Thursday, February 5, 2009

Put this woman in charge!

The Necessary Beggar
by Susan Palwick

Magic! This book is magic. It's the kind of book where you just want to give the author a Nobel Prize and let her rule the world because she just gets how it's supposed to be. Her book "Flying in Place" is a riveting, heartwrenching story of a young girl in a horrifying family situation. It was the kind of really good book that's really hard to read -- and I didn't even have children when I read it.


The Necessary Beggar is quite a different book. The family in question is colourful and close-knit, and they come from a world called Lemabantunk (bit of a mouthful). Their world is primitive by many of our standards, but beautiful and enlightened -- most people spend a year as a Mendicant, a sacred beggar who lives by the kindness of strangers. Weddings include the Ritual of the Necessary Beggar, which is a reminder of civic duty and a fertility rite, reminding the couple that they must welcome their children as 'squalling strangers'. At the beginning of the story, the family has been exiled from their world through a gate which leads to other worlds, and leads them to ours. The reason for their exile is the supposed murder by Darroti of a sacred beggar woman named Gallicina.


The family comes into our world and is immediately interned in a refugee camp in a war-riven and fear-filled near future. The story revolves around the different reactions of the family members to their exile and their new life, and the people whose kindness helps them start over. There are also flashbacks to their old world and its legends and rituals, and the real story of what happened with Darroti and Gallicina. Zamatryna, one of the youngest members of the family, plays a pivotal role in the family's search for redemption.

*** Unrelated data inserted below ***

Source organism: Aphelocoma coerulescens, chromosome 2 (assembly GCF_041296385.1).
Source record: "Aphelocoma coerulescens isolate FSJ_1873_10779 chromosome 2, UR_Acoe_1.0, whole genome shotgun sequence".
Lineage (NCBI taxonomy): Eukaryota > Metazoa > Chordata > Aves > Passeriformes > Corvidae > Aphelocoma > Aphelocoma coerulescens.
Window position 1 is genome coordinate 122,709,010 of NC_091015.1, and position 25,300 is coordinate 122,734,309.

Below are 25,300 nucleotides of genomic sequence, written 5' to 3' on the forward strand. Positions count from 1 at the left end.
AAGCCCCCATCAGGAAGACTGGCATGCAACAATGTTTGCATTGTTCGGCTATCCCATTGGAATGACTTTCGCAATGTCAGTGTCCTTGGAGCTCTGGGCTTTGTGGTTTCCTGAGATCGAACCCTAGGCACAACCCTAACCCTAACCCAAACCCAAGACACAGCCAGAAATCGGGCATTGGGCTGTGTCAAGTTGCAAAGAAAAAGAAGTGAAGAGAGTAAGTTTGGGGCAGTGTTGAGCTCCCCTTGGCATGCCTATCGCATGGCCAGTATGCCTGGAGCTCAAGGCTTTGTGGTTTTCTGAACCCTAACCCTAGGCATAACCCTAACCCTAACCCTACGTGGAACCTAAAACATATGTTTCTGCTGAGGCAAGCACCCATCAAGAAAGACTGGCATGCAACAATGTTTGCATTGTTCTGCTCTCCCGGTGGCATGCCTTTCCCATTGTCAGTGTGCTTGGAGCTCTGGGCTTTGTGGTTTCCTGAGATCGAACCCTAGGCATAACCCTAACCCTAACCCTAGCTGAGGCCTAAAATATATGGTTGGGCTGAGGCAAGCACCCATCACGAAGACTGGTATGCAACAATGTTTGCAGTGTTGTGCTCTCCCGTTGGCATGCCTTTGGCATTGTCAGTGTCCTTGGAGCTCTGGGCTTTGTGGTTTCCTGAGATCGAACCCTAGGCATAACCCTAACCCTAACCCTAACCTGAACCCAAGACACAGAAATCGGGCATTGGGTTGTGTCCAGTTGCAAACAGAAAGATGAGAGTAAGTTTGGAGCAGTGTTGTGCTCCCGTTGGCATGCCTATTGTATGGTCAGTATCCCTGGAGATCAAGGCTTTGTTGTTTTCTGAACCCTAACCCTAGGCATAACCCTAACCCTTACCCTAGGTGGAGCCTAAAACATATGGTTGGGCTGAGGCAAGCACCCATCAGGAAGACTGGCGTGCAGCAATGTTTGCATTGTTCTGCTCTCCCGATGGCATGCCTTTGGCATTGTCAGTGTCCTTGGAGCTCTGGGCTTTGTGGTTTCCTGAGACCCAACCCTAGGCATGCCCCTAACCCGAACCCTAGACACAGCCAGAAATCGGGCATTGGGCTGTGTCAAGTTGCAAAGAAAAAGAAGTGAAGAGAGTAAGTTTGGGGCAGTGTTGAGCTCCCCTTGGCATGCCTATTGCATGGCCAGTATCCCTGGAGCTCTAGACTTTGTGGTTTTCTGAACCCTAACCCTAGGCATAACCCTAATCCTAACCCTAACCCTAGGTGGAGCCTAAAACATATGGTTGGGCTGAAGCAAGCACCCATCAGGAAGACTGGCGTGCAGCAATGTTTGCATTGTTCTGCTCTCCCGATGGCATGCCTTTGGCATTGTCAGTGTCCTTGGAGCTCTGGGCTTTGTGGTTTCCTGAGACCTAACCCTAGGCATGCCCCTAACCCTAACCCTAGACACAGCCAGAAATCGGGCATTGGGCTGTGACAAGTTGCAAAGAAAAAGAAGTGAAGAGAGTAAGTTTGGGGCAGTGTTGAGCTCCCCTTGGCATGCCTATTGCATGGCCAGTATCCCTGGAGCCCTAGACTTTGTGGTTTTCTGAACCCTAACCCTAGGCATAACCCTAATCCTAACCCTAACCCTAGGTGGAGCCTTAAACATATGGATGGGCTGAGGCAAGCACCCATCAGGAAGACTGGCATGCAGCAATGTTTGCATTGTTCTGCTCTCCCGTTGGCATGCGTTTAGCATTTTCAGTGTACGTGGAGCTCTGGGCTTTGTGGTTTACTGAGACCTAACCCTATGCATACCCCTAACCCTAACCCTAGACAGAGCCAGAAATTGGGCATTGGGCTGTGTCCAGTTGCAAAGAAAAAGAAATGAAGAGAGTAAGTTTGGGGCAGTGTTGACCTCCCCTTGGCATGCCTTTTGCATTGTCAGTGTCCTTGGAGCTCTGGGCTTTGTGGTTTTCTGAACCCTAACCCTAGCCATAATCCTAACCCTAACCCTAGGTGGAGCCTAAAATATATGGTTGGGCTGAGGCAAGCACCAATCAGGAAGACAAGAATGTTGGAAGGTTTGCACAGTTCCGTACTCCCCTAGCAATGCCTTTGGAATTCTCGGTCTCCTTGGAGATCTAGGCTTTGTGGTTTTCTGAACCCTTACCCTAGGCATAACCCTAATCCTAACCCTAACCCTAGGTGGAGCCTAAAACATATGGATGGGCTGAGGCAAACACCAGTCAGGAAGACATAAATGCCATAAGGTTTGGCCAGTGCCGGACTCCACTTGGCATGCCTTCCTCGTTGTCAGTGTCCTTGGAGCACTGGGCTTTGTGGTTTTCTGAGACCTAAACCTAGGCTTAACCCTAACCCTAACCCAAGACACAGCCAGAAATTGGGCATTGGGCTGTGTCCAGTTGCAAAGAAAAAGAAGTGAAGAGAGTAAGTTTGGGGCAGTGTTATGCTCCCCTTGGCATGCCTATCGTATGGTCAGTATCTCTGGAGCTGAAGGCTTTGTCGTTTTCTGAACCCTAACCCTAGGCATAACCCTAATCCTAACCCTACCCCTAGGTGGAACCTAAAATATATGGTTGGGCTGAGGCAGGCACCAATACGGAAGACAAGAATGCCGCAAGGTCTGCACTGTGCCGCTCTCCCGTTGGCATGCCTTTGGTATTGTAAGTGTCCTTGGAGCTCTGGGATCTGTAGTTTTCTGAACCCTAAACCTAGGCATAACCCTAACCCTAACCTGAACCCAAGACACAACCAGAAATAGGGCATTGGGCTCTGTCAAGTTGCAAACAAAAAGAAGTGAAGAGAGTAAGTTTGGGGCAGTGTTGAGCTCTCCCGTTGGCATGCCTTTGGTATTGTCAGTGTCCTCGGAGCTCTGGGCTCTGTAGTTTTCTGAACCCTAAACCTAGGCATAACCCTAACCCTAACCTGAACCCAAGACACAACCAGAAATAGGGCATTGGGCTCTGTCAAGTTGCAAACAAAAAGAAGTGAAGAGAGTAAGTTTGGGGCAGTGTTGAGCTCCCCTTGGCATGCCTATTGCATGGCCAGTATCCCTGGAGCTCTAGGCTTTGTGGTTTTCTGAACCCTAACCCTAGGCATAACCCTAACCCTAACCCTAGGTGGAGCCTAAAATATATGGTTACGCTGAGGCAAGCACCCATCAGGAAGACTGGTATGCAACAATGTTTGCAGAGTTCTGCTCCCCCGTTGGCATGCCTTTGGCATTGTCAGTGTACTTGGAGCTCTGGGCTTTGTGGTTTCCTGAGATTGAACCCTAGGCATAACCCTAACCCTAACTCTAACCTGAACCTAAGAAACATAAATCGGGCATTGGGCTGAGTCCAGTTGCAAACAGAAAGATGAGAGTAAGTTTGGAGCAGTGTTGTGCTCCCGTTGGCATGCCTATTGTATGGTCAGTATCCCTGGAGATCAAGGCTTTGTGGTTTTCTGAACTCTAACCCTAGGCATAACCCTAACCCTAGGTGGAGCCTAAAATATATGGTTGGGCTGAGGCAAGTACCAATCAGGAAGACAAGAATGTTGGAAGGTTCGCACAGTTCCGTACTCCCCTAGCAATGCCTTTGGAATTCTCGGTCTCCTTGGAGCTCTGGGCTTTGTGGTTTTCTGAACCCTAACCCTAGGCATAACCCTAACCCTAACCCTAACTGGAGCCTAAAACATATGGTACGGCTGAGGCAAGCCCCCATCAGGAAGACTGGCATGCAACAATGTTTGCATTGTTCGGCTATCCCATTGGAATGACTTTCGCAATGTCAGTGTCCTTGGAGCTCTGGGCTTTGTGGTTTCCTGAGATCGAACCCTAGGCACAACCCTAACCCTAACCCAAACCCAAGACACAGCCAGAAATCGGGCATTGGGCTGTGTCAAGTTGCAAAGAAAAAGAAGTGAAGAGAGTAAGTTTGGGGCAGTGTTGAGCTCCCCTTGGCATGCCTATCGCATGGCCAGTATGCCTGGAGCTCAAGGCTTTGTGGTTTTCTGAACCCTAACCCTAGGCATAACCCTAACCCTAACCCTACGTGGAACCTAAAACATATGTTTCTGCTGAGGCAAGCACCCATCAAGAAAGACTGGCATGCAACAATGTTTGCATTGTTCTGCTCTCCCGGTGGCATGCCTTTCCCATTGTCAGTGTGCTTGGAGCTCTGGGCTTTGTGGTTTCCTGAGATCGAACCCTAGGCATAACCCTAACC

The themes of exile and immigration, transgression and forgiveness, are sensitively treated in this book. I love the blessing of the Necessary Beggar: "For what you have given me, your errors and those of all your kin are forgiven. For charity heals shortcoming, and kindness heals carelessness, and hearts heal hurt." Okay, maybe it's a little simplistic. I was interested by the fact that the Utopian world of Lemabantunk was so far behind our world technologically as well -- is there an accepted perception in sci-fi/fantasy that technology equals some sort of fatal fall? Are we doomed to a world of war and alienation if we drive cars and use microwaves? Either way -- the story was beautiful, and uplifting. I wanted it to be real.

1 comment:

alison said...

Sounds interesting. I'll have to put in a request at the library.

Oh, and in response to your comment on my blog - I love Minette Walters, she's right up there with P.D. James and Reginald Hill. No one does mystery like the Brits.